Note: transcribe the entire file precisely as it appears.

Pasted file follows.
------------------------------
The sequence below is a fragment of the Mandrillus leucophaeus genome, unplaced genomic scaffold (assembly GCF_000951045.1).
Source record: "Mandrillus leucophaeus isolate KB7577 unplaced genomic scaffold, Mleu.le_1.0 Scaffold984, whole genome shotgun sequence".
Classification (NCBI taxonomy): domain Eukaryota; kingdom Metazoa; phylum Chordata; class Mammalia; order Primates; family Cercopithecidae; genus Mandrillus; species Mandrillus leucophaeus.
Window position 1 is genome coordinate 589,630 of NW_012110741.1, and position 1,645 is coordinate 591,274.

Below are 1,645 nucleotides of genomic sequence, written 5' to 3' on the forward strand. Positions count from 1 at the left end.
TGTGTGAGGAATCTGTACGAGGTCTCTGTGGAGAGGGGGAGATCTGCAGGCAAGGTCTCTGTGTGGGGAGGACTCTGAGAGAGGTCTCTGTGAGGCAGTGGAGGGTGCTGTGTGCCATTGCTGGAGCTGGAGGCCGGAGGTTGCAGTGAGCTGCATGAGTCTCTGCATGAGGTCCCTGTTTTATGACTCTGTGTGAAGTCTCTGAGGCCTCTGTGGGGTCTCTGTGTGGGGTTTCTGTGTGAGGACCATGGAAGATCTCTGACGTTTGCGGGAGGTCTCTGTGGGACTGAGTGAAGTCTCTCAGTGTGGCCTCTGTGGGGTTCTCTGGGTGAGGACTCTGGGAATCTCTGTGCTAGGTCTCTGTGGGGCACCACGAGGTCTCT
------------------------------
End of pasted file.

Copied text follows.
The sequence below is a fragment of the Mandrillus leucophaeus genome, unplaced genomic scaffold (assembly GCF_000951045.1).
Source record: "Mandrillus leucophaeus isolate KB7577 unplaced genomic scaffold, Mleu.le_1.0 Scaffold984, whole genome shotgun sequence".
Classification (NCBI taxonomy): domain Eukaryota; kingdom Metazoa; phylum Chordata; class Mammalia; order Primates; family Cercopithecidae; genus Mandrillus; species Mandrillus leucophaeus.
Window position 1 is genome coordinate 589,630 of NW_012110741.1, and position 1,645 is coordinate 591,274.

Below are 1,645 nucleotides of genomic sequence, written 5' to 3' on the forward strand. Positions count from 1 at the left end.
TGTGTGAGGAATCTGTACGAGGTCTCTGTGGAGAGGGGGAGATCTGCAGGCAAGGTCTCTGTGTGGGGAGGACTCTGAGAGAGGTCTCTGTGAGGCAGTGGAGGGTGCTGTGTGCCATTGCTGGAGCTGGAGGCCGGAGGTTGCAGTGAGCTGCATGAGTCTCTGCATGAGGTCCCTGTTTTATGACTCTGTGTGAAGTCTCTGAGGCCTCTGTGGGGTCTCTGTGTGGGGTTTCTGTGTGAGGACCATGGAAGATCTCTGACGTTTGCGGGAGGTCTCTGTGGGACTGAGTGAAGTCTCTCAGTGTGGCCTCTGTGGGGTTCTCTGGGTGAGGACTCTGGGAATCTCTGTGCTAGGTCTCTGTGGGGCACCACGAGGTCTCT